• © Neil Osborne
  • © Neil Osborne
  • © Neil Ever Osborne

Loggerhead Turtle

One of the larger species of sea turtles, the loggerhead turtle ranges from 200-400 pounds (90 - 180 kg) and up to 4 feet in length (1.2 meters). They occur throughout temperate and tropical regions of the Pacific, Indian, and Atlantic Oceans.

One of the most abundant of the species found in the US, they are named for their large head and strong crushing jaw (right) which enables them to eat hard-shelled prey such as crabs, conchs, and whelks.  Learn about their diet.


Facts & Tidbits

  • One population of these turtles nests in Japan and migrates across the entire Pacific Ocean to the rich feeding grounds off the coast of Baja California Sur, Mexico, where they spend several years foraging and maturing.
  • The first marine creature tracked across an entire ocean was a loggerhead nicknamed “Adelita” (right).  
  • In the US, most of their nests are laid in Florida, however in the last decade the number of nests in Florida has declined by 40%.
  • They are listed as Endangered around the world by the IUCN Red List and Threatened in the US.
  • Their scientific name is Caretta caretta.


Loggerheads are found in every ocean around the world. Only leatherbacks have a wider distribution. The largest concentration of nesting occurs on Masirah Island off the coast of Oman in the Middle East.  In the Pacific, their main nesting grounds include Japan and Australia. In the Atlantic, the main concentration occurs in Florida. They are the most common species in the Mediterranean, nesting on beaches in Greece, Turkey, and Israel.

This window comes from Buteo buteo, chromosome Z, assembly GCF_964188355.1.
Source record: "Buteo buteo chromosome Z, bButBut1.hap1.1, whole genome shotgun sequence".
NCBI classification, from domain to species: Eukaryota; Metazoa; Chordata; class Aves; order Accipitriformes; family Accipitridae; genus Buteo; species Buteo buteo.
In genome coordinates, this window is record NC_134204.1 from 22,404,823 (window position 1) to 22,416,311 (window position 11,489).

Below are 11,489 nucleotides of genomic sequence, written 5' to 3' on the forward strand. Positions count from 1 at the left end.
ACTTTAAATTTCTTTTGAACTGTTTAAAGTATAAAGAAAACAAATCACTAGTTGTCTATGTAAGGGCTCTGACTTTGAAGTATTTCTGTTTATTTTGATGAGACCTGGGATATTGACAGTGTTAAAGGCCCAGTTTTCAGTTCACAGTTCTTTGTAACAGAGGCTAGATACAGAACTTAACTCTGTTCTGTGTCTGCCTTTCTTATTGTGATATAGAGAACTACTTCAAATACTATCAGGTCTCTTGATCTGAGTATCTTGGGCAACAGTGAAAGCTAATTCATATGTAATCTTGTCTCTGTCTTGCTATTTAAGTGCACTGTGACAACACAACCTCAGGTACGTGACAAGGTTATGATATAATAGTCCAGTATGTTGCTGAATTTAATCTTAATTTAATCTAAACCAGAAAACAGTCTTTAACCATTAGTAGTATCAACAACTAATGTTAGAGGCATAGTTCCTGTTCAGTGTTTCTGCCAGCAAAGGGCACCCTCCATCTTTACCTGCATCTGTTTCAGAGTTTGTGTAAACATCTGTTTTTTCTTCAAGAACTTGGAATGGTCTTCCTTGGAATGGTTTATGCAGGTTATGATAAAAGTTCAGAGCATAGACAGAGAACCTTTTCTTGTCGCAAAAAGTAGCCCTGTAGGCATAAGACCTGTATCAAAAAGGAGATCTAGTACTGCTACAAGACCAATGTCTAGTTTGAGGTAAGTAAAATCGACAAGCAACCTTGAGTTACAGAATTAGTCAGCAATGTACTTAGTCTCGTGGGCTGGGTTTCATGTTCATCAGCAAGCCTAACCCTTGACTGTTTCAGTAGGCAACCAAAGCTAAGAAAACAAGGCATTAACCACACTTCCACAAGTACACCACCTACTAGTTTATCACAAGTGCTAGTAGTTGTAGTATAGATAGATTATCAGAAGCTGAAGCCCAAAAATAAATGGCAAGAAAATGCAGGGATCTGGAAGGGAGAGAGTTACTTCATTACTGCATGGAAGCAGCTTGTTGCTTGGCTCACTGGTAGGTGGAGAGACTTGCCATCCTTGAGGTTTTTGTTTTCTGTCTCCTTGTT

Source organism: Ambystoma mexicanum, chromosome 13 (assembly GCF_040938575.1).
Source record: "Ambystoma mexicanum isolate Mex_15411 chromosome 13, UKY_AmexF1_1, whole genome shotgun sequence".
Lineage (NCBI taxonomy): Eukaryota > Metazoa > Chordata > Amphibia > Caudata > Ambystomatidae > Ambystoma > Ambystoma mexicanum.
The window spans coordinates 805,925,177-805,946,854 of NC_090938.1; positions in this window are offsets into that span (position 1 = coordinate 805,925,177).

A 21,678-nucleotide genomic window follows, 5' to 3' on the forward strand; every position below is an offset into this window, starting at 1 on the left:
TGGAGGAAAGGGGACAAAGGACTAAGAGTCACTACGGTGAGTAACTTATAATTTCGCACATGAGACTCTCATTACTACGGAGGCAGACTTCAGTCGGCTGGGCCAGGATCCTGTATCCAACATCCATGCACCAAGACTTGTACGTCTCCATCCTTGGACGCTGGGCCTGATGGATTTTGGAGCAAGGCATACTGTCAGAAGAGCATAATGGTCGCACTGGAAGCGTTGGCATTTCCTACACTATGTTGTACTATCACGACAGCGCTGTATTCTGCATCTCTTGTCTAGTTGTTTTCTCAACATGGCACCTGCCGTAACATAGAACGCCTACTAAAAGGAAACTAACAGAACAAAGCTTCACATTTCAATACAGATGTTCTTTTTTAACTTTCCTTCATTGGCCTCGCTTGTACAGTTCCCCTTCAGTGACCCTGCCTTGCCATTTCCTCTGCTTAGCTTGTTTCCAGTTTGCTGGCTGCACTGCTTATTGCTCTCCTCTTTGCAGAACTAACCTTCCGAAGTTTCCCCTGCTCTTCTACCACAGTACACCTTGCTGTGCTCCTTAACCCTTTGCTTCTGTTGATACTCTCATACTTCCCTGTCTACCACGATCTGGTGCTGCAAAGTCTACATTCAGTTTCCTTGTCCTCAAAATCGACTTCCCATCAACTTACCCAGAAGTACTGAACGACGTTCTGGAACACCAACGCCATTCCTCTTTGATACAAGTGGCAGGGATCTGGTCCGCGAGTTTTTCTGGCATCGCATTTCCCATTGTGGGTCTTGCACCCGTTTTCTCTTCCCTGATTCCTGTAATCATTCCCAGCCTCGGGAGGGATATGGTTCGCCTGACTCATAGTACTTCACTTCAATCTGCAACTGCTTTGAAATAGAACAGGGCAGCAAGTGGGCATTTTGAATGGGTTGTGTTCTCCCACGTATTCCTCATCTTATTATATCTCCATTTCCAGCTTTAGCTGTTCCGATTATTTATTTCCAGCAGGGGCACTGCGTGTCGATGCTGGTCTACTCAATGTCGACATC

Major Threats

Their biggest threat is incidental capture (also known as “bycatch”) in commercial fishing gear, including trawls, longlines, gillnets, and traps and pots. In the US trawl fishery, devices called TED’s, or Turtle Excluder Devices are required by law. These devices allow sea turtles to escape out of the nets, however in other parts of the world these devices are not regulated and they continue to be caught.

Recent scientific studies co-authored by SEE Turtles co-founder Dr. Nichols have shown the waters off Baja California Sur, Mexico to have among the highest rates of turtle bycatch in the world. In some parts of the world, they are also consumed for their meat and eggs. Beachfront development is also a threat, particularly in the Mediterranean.


Did You Know?

  • Masirah Island off the coast of Oman in the Middle East has the largest congregation of nesting loggerheads in the world, with an estimated 30,000 nests laid per year. 
  • Loggerheads carry many organisms on their carapace (shell), like barnacles and crabs. Scientists have identified between 50-100 species of plant and invertebrate animals hitching a ride.  These hitchhikers are called epibionts.

What is SEE Turtles?

We're a non-profit organization that promotes sea turtle conservation through travel and volunteer programs. We work with quality tour operators who have passed our criteria to ensure low environmental impact. We're part of The Ocean Foundation.

Contact us more more info on loggerhead turtles.

Download a printable version

Loggerhead Fact Sheet (266 kb)


© Silvia Galli

Volunteer Guide button 1
© Neil Osborne

Student Trips button 1
loggerhead hatchling swimming
© Mary Wozny

Measuring loggerhead
© Sabrina Lear